Azavea Labs

Where software engineering meets GIS.

Using the CQL_FILTER parameter with OpenLayers WMS layers

I’ve used Openlayer’s Marker layer in several projects and have always just accepted that I can’t display more than around 500 markers at a time for a given query. Recently, I found another way. We’re using GeoServer as a WMS tile server for the tree and municipal boundary layers in PhillyTreeMap.org. GeoServer’s WMS implementation allows an additional parameter in the url called CQL_FILTER. This parameter allows you to use a little language called Common Query Language, or CQL, to apply data filters to the tiles that GeoServer generates. CQL is a plain text, human readable query language created by the OGC, but I like to think of it as an extremely limited third-cousin-by-adoption of SQL. I haven’t found too much in the way of documentation on this obscure little gem, so here’s a rundown of how we used it to display search results in PhillyTreeMap.org.

If you look through the CQL and ECQL page in GeoServer’s documentation, there are several examples but they don’t cover everything you can do with CQL. Basically, a CQL filter is a list of phrases similar to where clauses in SQL, separated by the combiner words AND or OR. You can use the following operators in a CQL phrase:

  • Comparison operations: =, <, >, and combinations
  • Math expressions: +, -, *, /
  • NOT
  • IS, EXISTS
  • BETWEEN, BEFORE, AFTER
  • IN
  • LIKE
  • Geometric operators: CONTAINS, BBOX, DWITHIN, CROSS(ES), INTERSECT(S)

Some of these operations have examples in the GeoServer documentation, and others can be inferred from the GeoTools documentation (the stuff in their CQL.toFilter() calls). CQL can also call any of GeoServer’s filter functions.You can add parenthesis as needed to affect the order the filters are evaluated in, just like in SQL.

CQL has a lot of power for such a short spec, but it has a one very large deficiency that requires some database designing to avoid: the utter lack of join support. This makes sense when you consider that GeoServer doesn’t know about joins either. Ultimately, you’re using CQL against the GeoServer layer, not the underlying database structure. Building views or adding reference columns to the table GeoServer is accessing can help get around this.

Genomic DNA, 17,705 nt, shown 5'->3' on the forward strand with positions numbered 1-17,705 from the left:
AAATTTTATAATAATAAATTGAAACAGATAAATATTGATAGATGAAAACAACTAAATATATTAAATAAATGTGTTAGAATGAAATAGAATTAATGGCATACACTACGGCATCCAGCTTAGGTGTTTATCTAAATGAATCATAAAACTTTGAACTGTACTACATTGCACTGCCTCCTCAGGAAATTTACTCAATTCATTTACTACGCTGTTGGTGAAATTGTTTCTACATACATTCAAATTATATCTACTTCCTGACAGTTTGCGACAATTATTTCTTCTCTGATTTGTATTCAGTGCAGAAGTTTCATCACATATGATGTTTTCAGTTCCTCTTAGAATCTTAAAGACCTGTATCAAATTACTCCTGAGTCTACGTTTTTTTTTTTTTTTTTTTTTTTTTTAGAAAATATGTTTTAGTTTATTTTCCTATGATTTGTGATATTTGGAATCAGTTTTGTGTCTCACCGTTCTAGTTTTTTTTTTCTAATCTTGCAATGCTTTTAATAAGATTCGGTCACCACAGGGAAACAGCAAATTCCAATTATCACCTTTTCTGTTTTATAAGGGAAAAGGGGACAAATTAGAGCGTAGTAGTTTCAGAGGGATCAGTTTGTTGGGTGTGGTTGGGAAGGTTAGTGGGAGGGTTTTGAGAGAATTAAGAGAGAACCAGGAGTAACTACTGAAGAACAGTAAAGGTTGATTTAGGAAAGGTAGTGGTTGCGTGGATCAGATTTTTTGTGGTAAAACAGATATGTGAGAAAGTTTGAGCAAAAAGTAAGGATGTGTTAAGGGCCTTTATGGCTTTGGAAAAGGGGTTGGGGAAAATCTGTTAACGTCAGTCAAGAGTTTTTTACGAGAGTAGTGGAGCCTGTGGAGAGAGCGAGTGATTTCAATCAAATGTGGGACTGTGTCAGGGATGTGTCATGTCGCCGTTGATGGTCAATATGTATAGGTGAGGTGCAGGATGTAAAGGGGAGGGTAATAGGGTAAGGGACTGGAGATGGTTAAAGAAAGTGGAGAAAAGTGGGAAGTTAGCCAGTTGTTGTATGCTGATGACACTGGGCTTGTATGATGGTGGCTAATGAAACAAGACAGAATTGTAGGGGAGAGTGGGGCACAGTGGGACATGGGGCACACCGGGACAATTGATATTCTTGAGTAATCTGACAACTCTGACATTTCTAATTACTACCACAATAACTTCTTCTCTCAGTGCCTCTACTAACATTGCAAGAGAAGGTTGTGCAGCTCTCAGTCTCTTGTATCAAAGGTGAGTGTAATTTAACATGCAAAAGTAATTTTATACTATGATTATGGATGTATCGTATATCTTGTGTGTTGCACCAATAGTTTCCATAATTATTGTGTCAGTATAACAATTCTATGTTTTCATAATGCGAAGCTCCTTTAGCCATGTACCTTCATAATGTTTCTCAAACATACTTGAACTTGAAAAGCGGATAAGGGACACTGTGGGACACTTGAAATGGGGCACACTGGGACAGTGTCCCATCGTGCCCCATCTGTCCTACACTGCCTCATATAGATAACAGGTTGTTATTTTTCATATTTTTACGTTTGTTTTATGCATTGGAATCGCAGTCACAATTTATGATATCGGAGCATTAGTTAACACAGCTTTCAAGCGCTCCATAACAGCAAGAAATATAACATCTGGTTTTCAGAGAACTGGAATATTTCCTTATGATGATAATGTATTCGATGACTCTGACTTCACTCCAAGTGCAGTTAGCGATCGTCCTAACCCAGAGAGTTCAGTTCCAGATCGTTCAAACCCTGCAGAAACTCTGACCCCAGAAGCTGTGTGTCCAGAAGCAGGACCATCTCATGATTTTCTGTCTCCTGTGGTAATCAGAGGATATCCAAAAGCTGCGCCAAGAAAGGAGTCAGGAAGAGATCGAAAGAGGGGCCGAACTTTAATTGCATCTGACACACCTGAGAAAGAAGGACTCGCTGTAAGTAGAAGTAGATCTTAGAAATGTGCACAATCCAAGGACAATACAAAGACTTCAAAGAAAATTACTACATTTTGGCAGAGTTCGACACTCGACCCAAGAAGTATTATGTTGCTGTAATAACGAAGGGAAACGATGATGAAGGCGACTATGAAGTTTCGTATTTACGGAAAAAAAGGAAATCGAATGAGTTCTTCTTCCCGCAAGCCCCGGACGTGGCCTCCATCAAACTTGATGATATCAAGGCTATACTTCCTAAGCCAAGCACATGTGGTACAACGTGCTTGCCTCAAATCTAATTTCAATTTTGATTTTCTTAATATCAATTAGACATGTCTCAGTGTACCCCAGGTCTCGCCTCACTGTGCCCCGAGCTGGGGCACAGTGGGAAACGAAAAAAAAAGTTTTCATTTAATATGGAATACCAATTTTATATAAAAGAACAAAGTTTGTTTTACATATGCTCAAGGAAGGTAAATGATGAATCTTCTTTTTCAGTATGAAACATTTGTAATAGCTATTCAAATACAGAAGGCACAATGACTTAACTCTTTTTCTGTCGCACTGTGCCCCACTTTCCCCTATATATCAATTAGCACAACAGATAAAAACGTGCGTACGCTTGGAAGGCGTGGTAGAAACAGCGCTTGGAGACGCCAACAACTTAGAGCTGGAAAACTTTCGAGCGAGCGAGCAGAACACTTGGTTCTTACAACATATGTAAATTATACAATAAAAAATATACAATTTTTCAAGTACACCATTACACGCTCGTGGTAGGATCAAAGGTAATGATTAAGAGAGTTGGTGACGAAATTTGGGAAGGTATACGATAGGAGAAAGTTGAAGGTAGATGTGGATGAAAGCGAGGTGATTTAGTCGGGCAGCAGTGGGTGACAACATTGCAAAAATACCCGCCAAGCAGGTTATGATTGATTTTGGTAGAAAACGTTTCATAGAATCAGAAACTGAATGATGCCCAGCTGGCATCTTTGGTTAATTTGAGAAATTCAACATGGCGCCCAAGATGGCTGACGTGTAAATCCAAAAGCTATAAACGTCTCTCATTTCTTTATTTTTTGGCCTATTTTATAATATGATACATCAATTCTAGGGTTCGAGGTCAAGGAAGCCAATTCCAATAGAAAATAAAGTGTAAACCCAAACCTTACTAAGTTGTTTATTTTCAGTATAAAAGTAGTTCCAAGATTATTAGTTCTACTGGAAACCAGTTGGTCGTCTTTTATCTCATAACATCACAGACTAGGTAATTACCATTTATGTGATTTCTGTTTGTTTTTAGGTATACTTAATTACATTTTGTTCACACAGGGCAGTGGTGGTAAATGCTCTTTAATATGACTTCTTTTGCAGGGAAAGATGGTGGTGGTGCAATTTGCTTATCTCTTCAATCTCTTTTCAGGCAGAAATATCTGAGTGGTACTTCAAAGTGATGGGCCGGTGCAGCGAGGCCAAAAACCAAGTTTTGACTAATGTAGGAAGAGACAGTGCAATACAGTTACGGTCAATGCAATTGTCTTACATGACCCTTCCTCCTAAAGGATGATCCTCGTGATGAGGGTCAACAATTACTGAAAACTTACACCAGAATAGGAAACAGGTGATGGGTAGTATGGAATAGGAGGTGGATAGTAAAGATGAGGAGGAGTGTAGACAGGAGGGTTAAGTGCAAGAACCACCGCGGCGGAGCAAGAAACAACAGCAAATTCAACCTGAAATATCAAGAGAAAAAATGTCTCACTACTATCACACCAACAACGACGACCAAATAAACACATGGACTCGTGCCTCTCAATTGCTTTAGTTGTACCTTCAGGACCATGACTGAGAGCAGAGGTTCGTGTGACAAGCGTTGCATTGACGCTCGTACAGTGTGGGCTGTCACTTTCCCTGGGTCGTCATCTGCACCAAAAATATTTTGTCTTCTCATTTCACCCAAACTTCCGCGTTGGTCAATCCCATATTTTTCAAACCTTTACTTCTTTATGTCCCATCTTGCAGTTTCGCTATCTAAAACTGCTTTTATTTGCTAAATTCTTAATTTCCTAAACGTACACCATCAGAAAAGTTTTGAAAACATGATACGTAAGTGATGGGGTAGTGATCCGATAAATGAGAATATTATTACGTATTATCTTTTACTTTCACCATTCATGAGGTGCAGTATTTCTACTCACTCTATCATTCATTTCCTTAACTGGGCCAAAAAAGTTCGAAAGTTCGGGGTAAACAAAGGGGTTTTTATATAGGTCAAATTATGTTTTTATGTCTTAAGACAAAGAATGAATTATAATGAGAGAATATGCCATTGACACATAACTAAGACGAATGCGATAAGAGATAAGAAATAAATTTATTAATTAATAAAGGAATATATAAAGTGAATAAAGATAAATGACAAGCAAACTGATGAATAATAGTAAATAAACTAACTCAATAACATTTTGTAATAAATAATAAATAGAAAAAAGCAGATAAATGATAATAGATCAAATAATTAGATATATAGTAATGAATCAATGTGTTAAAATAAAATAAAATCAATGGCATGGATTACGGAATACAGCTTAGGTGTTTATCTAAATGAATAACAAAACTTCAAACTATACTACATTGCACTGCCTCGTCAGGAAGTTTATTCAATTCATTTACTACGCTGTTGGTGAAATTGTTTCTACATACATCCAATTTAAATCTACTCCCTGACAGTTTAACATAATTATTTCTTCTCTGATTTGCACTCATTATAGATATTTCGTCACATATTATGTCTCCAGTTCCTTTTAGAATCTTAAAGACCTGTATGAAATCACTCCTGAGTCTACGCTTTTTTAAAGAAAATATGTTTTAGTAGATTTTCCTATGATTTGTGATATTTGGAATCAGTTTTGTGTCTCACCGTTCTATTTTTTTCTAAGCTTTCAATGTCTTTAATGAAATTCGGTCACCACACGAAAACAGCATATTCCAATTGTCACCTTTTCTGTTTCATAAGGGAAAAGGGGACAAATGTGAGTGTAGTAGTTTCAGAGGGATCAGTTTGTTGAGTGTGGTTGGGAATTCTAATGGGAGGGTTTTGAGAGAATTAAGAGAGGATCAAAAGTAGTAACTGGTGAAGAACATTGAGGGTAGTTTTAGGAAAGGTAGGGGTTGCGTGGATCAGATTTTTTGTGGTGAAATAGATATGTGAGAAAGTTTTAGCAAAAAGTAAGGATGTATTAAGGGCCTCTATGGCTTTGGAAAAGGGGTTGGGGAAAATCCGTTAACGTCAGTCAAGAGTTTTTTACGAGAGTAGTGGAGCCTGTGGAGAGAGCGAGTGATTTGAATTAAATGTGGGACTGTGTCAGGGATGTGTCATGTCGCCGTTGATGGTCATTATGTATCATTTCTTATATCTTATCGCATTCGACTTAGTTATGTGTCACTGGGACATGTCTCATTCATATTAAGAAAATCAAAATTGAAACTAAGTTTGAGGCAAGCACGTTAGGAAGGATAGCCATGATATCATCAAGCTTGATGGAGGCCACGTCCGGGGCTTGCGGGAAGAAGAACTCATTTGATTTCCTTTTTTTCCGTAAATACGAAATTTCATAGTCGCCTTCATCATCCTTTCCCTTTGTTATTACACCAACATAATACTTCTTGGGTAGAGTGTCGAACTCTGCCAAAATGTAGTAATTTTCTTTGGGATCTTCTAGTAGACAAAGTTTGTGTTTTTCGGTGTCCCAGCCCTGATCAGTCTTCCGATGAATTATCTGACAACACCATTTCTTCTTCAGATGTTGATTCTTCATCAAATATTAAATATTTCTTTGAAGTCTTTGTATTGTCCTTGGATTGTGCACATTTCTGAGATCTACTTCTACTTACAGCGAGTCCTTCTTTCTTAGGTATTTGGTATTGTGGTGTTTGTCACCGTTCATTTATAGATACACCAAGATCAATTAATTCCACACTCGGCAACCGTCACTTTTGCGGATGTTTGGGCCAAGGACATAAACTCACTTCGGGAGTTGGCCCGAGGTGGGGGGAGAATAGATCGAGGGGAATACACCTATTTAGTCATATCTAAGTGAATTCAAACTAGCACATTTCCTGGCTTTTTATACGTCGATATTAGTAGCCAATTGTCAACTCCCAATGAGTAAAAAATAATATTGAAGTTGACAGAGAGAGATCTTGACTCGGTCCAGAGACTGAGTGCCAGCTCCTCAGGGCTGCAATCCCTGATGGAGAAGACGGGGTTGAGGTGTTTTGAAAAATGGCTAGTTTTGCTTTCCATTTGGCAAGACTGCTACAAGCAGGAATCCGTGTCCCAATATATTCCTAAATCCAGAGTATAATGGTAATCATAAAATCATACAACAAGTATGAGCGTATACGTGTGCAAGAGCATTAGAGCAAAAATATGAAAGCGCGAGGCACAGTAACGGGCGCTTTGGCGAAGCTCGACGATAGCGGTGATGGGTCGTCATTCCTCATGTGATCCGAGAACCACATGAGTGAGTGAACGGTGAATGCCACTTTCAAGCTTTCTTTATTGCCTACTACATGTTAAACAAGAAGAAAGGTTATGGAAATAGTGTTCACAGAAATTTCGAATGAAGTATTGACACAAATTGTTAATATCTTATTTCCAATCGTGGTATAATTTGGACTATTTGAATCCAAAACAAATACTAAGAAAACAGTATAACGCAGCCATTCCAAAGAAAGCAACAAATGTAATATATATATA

In PhillyTreeMap.org, we use 4 types of CQL filters: id lookups using =, null checks using IS, date and integer ranges using BETWEEN and text searches using LIKE. Here are examples of those uses along with some array joining to get a valid CQL filter string at the end:

filter_list = []
filter_list.append("species_id = 212")
filter_list.append("height IS NULL")
filter_list.append("dbh BETWEEN 10 and 20")
filter_list.append("neighborhood_id_list LIKE '%42%' ")
cql = ' AND '.join(filter_list)
# should look like this: "species_id = 212 AND height IS NULL AND dbh BETWEEN 10 and 20 AND neighborhood_id_list LIKE '%42%' "

The above CQL filter would locate trees in a specific species, have no height value, only have dbh values between 10 and 20 inches and are in a particular neighborhood. The neighborhood_id_list filter would have been a join if this were written in standard SQL since neighborhoods and trees have a many-to-many relationship in our database. Since we can’t do joins, any time a tree is added or the location is updated, all of it’s related geographies’ ids are added to a reference column on the tree, and used specifically for this type of query.

CQL is passed to GeoServer in the same way as any other WMS variable. We’re using openlayers, so most of the WMS configuration variables are already set when we create the layer. The WMS layer has a little method called mergeNewParams that lets us change those parameters after the layer has been initialized. It also automatically redraws the layer, so the changes take place immediately. To add CQL to the WMS call, just add the CQL_FILTER variable to the layer’s parameters and the layer should update.

wms_layer.mergeNewParams({'CQL_FILTER': "species_id = 212 AND height IS NULL AND dbh BETWEEN 10 and 20 AND neighborhood_id_list LIKE '%42%' "});

You can remove any filters by deleting the parameter from the layer as if it was a normal javascript object. You’ll need to redraw the layer yourself before the change will be visible.

delete wms_layer.params.CQL_FILTER;
wms_layer.redraw();